Report Stresses Need for Better Patient, Doctor and Food Service Staff Education
A new report on fatalities from food induced anaphylaxis, which follows up an earlier study, suggests that little progress has been made in effectively preventing and treating food allergy reactions over the past five years. The findings support, alarmingly, earlier statistics showing that adolescents and young adults are at highest risk for fatalities. The need for more education on the part of the medical community and patients, more attention focused on reading labels and avoiding allergens, and the importance of carrying and using epinephrine are some of the major areas which need to be improved.
The report, which appears in the April 2007 issue of the Journal of Allergy and Clinical Immunology JACI looks at 31 individuals who died as a result of their food allergies. This report follows up one from 2001 in which 32 food induced fatalities were examined.
These statistics are disturbing, says Anne Munoz Furlong, Founder and CEO of the Food Allergy & Anaphylaxis Network FAAN, because they show we are not making the progress we hoped to in preventing food allergy related deaths or in protecting teens, the highest at risk group for fatal reactions. It is going to take more awareness and action to make a difference.
The foods primarily responsible continue to be peanuts and tree nuts, such as walnuts, almonds and hazelnuts, but also include milk and shrimp. The most common food sources were restaurant or food service items with hidden allergens 46% and packaged food with undeclared allergens 27%. Desserts, particularly cookies and bakery items, and Chinese food such as egg rolls caused a significant number of the reactions. In 13% of cases, the food items were homemade. In addition, every individual, for whom there was information, had asthma.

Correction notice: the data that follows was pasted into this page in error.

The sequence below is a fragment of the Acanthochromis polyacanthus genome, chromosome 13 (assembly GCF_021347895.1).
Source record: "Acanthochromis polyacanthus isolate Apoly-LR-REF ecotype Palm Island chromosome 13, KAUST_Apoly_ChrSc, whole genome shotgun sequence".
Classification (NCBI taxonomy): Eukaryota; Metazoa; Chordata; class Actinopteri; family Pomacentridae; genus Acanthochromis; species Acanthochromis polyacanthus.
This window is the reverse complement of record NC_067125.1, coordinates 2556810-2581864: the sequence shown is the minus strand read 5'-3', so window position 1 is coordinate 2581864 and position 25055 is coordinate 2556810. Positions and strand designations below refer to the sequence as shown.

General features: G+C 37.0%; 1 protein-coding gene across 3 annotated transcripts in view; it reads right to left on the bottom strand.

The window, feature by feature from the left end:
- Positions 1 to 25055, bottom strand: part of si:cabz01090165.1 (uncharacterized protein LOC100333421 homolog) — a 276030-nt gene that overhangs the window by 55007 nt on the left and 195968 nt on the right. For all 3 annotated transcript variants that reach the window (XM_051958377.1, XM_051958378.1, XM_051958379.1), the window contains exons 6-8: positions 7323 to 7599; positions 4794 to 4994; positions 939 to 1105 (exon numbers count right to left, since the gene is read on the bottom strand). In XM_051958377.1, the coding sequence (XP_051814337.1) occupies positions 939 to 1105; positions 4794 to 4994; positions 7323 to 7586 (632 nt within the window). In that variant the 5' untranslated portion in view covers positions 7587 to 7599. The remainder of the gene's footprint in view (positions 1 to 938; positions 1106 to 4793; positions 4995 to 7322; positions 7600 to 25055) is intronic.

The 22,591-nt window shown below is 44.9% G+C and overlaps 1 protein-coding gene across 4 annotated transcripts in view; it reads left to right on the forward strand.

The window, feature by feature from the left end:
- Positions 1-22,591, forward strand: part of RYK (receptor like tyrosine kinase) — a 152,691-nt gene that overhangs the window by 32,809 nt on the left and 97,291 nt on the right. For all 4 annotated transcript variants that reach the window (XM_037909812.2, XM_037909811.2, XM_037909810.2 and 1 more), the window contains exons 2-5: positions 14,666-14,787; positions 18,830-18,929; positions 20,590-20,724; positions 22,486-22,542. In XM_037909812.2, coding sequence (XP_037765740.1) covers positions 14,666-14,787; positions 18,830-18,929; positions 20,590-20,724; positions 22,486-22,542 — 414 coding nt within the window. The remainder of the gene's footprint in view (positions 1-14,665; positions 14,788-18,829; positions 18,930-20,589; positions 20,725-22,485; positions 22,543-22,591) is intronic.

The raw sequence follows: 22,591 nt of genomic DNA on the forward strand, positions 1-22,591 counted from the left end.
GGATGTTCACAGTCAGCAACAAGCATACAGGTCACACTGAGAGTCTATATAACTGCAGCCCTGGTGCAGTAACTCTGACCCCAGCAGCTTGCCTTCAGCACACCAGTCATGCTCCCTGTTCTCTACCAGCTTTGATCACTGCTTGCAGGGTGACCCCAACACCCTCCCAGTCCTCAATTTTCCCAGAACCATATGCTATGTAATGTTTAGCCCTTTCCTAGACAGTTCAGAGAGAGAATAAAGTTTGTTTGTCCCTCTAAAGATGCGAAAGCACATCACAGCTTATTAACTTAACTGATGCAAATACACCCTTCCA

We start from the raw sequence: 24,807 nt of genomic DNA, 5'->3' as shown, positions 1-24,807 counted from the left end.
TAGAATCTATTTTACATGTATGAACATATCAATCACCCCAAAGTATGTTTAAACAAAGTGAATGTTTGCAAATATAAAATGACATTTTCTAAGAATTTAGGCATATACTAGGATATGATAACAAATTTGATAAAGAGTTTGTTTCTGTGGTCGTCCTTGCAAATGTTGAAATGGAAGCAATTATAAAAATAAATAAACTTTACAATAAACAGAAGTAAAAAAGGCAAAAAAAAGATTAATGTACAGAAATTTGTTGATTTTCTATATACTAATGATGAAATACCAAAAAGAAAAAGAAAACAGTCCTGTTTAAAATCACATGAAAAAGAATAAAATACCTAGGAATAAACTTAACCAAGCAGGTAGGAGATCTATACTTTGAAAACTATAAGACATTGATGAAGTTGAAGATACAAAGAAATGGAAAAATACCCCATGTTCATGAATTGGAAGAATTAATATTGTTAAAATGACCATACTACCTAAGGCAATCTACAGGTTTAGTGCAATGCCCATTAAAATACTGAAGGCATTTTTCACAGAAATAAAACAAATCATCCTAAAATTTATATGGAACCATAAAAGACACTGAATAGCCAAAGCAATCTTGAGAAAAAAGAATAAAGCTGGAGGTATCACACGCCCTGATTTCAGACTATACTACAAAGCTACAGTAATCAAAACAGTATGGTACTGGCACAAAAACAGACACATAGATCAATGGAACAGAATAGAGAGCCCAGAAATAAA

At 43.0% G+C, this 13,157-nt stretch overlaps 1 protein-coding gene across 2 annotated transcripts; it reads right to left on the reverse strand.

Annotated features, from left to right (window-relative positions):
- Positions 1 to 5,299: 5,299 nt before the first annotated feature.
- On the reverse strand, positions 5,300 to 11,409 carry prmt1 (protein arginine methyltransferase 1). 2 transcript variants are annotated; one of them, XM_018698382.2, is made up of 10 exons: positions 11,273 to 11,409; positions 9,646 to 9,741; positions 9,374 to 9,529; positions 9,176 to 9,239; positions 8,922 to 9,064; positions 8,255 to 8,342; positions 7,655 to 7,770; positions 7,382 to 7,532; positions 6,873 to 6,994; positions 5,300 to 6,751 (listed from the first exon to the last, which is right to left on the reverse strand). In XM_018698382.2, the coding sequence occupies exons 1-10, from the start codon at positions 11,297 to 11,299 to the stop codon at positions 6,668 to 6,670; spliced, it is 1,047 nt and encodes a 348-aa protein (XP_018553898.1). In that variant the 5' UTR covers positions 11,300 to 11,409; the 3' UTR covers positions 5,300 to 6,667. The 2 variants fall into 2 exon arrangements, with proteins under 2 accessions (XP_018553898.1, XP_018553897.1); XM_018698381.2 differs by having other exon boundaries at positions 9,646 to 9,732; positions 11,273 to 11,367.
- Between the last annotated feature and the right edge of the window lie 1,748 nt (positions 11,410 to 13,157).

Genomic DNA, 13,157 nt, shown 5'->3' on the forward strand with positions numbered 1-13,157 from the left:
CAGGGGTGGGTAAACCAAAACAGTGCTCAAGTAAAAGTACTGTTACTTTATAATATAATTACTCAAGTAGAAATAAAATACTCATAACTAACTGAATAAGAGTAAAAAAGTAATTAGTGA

Most of the individuals were not carrying their self-injectable epinephrine, and some had never been prescribed this life saving drug. A June 2006 study entitled Risk Taking and Coping Strategies of Food Allergic Adolescents and Young Adults, also published in JACI, showed that adolescents often don't carry their epinephrine self injectors because they are self conscious about carrying something that makes them look different from their friends.
The solution starts with better education of medical professionals at all levels. Physicians need to do a better job of diagnosing patients and providing adequate evaluation. They also need to redouble their efforts to emphasize the importance of allergen avoidance and carrying epinephrine at all times, reports the study co-author Allan Bock, M.D., an allergist in Colorado.